Dir: Yorgos Lanthimos
In 2009 I saw Yorgos Lanthimos' second feature film, Dogtooth, at the LFF and was knocked sideways by it. For my money I haven't seen a better film since, old or new. Alps could never have been the cinematic kick in the teeth that Dogtooth was, it is too burdened by being the subsequent feature to one so striking, but even if it is not the instantly flooring thing that Dogtooth was, Alps remains an incredibly vital, individual and fascinating piece of cinema, and sees Lanthimos deliver on the promise of his last film.
The title refers not to the mountain range but to a group of four people; a nurse (Aggeliki Papoulia, the elder daughter in Dogtooth), a paramedic (Arus Servetalis) and a gymnast (Ariane Labed, the lead in Dogtooth and Alps producer Athina Rachel Tsangarai's Attenberg) and her coach (Johnny Vekris). This group seems to exist as a sort of grief counselling service, but the therapy they offer is for one of the group to 'stand in' for a dead friend or relative of the bereaved and re-enact scenes from their lives. We largely follow the nurse, encountering the other characters either when the group meets or when two of them have the same job.
As you would expect if you've seen Dogtooth, there is a deeply uncomfortable and uncertain feeling as you watch Alps, Lanthimos challenges even your most basic assumptions about the truth of the relationships between the characters, that may make Alps a frustrating watch for some, the constant questioning and my shifting perspective on what was going on in the film was something I found fascinating.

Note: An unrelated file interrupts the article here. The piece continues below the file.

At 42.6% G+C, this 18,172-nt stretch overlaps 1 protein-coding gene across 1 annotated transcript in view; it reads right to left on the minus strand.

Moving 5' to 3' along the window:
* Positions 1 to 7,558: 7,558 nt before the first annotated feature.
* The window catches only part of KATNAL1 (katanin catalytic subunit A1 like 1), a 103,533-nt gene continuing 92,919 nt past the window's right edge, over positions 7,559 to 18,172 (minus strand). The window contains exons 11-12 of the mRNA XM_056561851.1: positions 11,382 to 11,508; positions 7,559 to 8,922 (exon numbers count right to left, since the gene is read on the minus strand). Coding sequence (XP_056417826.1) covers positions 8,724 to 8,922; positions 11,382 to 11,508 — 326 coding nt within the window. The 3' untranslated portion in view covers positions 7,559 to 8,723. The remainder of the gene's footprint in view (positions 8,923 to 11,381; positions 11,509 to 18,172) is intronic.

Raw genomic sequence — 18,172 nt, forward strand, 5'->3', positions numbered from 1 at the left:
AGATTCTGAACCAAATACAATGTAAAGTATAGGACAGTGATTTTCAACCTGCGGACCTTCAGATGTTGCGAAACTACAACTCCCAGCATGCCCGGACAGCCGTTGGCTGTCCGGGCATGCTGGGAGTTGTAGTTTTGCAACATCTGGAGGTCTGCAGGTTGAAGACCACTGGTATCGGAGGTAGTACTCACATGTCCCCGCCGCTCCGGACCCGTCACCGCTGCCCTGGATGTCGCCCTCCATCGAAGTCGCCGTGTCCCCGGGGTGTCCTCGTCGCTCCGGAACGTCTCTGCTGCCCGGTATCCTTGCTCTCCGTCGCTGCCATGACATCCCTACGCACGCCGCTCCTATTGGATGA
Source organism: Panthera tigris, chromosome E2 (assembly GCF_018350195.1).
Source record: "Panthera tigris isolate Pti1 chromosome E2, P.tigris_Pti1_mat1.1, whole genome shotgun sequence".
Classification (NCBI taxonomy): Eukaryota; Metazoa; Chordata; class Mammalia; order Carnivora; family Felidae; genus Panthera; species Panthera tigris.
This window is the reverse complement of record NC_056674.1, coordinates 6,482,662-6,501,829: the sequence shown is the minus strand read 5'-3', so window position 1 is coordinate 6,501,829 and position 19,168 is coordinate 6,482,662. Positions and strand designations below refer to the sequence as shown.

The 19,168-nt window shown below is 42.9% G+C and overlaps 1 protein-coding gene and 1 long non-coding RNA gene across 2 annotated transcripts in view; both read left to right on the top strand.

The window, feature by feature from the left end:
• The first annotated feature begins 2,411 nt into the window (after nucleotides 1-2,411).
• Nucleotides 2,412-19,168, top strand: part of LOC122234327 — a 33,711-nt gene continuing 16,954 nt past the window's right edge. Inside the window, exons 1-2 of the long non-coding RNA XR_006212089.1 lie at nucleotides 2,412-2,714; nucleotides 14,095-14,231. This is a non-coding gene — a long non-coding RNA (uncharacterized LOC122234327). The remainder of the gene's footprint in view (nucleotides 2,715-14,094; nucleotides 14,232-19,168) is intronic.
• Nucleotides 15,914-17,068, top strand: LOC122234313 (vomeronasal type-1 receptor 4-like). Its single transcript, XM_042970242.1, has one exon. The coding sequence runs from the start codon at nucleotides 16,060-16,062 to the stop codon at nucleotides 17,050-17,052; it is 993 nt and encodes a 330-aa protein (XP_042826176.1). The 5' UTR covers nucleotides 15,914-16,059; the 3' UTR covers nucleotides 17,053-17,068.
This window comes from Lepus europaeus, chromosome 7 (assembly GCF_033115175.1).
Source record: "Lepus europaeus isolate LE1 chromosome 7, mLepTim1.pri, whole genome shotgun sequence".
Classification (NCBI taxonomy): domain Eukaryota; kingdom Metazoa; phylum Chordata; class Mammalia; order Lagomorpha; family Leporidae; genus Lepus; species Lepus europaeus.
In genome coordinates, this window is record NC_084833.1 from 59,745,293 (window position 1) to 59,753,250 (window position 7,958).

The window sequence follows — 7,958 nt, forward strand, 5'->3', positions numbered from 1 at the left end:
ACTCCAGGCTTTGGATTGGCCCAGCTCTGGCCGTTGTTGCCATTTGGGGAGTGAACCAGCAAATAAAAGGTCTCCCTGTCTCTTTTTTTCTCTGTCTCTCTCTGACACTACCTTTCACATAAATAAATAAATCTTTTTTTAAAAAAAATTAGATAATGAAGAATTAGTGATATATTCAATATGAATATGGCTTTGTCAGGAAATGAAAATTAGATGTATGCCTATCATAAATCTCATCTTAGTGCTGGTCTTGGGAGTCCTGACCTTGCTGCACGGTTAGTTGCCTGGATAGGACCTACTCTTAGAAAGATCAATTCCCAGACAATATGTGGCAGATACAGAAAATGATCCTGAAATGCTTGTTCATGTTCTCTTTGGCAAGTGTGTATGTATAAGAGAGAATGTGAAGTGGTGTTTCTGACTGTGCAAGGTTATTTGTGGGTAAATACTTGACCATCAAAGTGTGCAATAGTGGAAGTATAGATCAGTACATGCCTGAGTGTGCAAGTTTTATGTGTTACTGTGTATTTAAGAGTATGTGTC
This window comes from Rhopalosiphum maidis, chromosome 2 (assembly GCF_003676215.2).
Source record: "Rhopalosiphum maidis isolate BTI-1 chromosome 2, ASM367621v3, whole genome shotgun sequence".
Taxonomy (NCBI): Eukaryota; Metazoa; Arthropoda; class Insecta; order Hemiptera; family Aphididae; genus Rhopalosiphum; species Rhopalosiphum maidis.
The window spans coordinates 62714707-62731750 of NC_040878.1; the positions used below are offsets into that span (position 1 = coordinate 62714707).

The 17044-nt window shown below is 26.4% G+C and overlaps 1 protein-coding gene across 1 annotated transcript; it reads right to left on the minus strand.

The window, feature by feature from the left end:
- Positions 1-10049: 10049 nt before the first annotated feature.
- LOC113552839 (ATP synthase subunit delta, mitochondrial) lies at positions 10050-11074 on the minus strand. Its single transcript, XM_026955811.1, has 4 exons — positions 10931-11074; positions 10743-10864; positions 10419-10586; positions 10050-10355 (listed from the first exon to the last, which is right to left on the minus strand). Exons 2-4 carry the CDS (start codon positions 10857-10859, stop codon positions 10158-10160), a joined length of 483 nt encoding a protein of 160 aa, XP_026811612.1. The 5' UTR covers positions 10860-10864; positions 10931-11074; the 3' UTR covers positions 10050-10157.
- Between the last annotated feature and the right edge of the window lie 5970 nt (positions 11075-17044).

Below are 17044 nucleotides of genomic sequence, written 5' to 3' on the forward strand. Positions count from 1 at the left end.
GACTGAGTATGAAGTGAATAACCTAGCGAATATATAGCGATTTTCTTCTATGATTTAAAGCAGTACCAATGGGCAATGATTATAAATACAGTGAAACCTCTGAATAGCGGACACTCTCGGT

The film unfolds patiently, each little vignette filling us in a bit more either on how the group's sessions work (we see the nurse with several people who are definitely clients, notably a couple whose teenage daughter she tended to in hospital) or how the group dynamic functions. The funniest and the most disturbing scenes revolve around that group dynamic. Like Dogtooth this film shows a small, dysfunctional, family ruled over by a stern patriarch, who amuse themselves in strange ways. At one group meeting they perfect their stand in skills, doing impressions for the others to guess (Ariane Labed's hilarious take on Prince really has to be seen), even there though there is no levity, no sense of community, and if there's one thing I'd complain about with this film it's that it would be nice to understand a bit more about how this group came together. Tension is an odd thing in this film, take the scene where the paramedic gives the nurse a 'test'; it's immediately obvious what's going to happen, but Lanthimos delays it so long, and makes you dwell so uncomfortably in the moment with his unblinking, unmoving, camera, that it is a genuinely nailbiting moment, not so much about what, but when.